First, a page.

Inside the Capitol

Monday, January 17, 2005

1-23 Should We Abolish Elected Boards?

SANTA FE – New Mexico citizens are beginning to see the impact of the constitutional amendment we passed in September 2003, transferring control of public schools from an elected state board of education to the governor.
Two education items were on that special election ballot. One of them, permitting a little bigger dip for schools into the state permanent fund, passed narrowly amid much controversy. The other amendment, abolishing the elected state Board of Education and transferring its powers to the governor, passed by a bigger margin with little controversy.
Easy passage of the governance amendment was somewhat surprising in light of its failure in previous elections. New Mexicans traditionally have not liked giving up the right to vote on their public officials, even if they can’t name them or describe exactly what they do.
But this time New Mexico voters gave the benefit of the doubt to a governor who argued that education was his top priority and there wasn’t much he could do about it as long as a separate board had control.
One year earlier gubernatorial candidate Bill Richardson had laid out his vision for moving New Mexico forward. Voters liked his energy, enthusiasm and ideas.
That popularity continued through the early months of Richardson’s administration, resulting in the Legislature agreeing to put the two education measures on the ballot and scheduling a seldom-seen special election to get the governor’s program moving quickly.
Richardson campaigned all summer that year to sell the changes. It wasn’t easy for New Mexicans to swallow either amendment, but here was a governor willing to devote his considerable influence to improving education in New Mexico in a way we never had found possible to accomplish in the past.
So we gave him his shot and, true to his word, Richardson embarked on a mission to increase school funding, raise teacher licensing standards, require more testing and offer more opportunities for students.
He’s still going full steam ahead. But in the process, some New Mexicans are noticing that there’s no way to slow down the juggernaut.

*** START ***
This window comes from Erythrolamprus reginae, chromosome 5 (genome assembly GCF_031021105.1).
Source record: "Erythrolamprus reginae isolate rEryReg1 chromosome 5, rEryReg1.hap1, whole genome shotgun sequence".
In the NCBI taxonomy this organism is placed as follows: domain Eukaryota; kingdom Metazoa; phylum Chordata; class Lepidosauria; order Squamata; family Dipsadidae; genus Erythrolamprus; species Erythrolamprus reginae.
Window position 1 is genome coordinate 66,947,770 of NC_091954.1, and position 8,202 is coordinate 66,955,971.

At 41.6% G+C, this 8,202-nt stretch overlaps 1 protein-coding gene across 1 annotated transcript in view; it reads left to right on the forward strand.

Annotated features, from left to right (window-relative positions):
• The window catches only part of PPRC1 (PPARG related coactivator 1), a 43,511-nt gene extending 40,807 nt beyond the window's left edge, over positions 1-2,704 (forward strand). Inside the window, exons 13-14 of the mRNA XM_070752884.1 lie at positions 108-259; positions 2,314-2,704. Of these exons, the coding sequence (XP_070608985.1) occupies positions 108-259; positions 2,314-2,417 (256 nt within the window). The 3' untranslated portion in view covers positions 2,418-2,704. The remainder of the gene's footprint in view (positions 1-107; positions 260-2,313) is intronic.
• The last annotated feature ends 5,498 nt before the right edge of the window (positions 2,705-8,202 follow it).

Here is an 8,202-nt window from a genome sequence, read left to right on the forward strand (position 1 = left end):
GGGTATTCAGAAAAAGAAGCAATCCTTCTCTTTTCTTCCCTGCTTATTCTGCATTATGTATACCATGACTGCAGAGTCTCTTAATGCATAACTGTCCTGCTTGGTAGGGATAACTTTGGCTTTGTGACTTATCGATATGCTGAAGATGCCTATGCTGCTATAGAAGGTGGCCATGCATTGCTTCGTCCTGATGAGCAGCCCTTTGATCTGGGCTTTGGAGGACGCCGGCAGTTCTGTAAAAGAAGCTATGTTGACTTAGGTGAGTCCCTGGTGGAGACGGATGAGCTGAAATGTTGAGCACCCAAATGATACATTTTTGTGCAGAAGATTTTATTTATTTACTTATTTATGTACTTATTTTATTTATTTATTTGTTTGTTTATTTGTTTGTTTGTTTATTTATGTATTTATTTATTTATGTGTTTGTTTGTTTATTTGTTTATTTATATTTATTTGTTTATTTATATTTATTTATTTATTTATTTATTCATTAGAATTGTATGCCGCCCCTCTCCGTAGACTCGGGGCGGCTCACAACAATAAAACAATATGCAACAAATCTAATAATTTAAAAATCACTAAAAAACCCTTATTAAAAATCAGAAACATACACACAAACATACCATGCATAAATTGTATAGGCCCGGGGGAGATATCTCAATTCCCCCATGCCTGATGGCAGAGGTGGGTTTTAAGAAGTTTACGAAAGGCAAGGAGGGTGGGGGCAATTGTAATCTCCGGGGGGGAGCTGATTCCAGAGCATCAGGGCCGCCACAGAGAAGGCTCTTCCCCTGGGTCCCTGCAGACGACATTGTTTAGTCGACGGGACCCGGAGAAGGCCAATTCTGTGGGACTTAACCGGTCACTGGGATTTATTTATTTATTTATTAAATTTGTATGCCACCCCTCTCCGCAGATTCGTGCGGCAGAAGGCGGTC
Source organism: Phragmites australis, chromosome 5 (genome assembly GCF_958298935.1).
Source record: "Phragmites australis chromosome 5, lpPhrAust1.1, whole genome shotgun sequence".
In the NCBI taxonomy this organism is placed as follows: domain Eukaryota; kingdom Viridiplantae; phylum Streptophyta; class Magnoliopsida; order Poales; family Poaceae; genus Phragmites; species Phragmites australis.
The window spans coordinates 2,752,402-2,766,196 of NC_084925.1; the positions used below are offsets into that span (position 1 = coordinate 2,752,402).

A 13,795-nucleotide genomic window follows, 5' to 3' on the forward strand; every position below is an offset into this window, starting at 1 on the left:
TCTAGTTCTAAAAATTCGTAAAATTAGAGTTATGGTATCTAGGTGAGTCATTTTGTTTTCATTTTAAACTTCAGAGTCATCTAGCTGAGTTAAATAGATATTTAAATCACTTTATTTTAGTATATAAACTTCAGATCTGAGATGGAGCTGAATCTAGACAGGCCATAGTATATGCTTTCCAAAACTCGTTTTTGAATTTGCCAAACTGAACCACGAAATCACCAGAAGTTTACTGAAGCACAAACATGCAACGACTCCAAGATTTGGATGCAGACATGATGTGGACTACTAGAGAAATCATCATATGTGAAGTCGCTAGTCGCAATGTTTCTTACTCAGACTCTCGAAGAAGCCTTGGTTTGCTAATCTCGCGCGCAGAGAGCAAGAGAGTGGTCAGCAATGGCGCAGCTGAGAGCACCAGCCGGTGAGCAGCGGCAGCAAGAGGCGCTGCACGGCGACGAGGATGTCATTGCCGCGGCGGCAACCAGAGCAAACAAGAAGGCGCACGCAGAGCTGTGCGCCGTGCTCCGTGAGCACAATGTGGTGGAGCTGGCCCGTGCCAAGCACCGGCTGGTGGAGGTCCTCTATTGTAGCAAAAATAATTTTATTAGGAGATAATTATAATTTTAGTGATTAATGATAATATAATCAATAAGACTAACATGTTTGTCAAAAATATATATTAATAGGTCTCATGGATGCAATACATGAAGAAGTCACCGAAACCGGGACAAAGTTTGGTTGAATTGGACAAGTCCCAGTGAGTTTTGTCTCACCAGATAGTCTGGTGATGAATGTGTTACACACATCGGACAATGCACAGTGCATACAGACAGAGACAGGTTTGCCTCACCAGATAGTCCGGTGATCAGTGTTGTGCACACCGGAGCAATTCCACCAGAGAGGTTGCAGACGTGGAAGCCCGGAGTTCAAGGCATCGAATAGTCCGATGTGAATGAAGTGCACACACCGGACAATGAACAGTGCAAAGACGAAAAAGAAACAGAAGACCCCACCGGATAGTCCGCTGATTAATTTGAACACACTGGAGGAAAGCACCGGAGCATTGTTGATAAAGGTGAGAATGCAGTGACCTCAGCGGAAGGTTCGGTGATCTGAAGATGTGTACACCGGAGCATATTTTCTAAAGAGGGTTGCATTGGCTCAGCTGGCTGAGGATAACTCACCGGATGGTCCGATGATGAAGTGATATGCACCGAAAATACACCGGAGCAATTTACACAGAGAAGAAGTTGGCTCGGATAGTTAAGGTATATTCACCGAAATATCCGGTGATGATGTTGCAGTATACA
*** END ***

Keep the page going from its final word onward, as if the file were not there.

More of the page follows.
Sure, the newly-created Public Education Department holds hearings on changes it proposes, just as the elected board did. But whereas the elected board would then vote, in public, in the presence of those asking for changes, department staff return to their offices to make a decision another day.
It is much quicker and more efficient this way. There are no stalemates. Undue pressure can be avoided. Bad suggestions can be ignored. But some New Mexicans are starting to feel that something is missing.
Gone is the ability to lobby the board member from your district for some representation. And gone is the ability to vote for or against that member in the next election.
The only public official accountable now is the governor, and he doesn’t have the accessibility of the former elected board members. And gone is the assurance that policies will remain in place when an administration changes. When new members are elected to a board, regulations continue until changed by majority vote.
Certainly there is a good chance the new system will work at least as well and may even result in the significant improvements promised by the governor.
Our nation has survived quite nicely for over 200 years with no elected national boards. State education department personnel do revise their proposals in response to public input and strive to make as many accommodations as they can within directives of the governor.
Meanwhile some New Mexicans are feeling a little steamrollered. One of those groups is private pre-schools, which don’t ask for government funding, but which nevertheless face regulation of their program content under a pre-kindergarten proposal by the governor.
That may be an area in which the new Public Education Department should slow down and take a closer look at whether it is proposing unnecessary government involvement.


Post a Comment

<< Home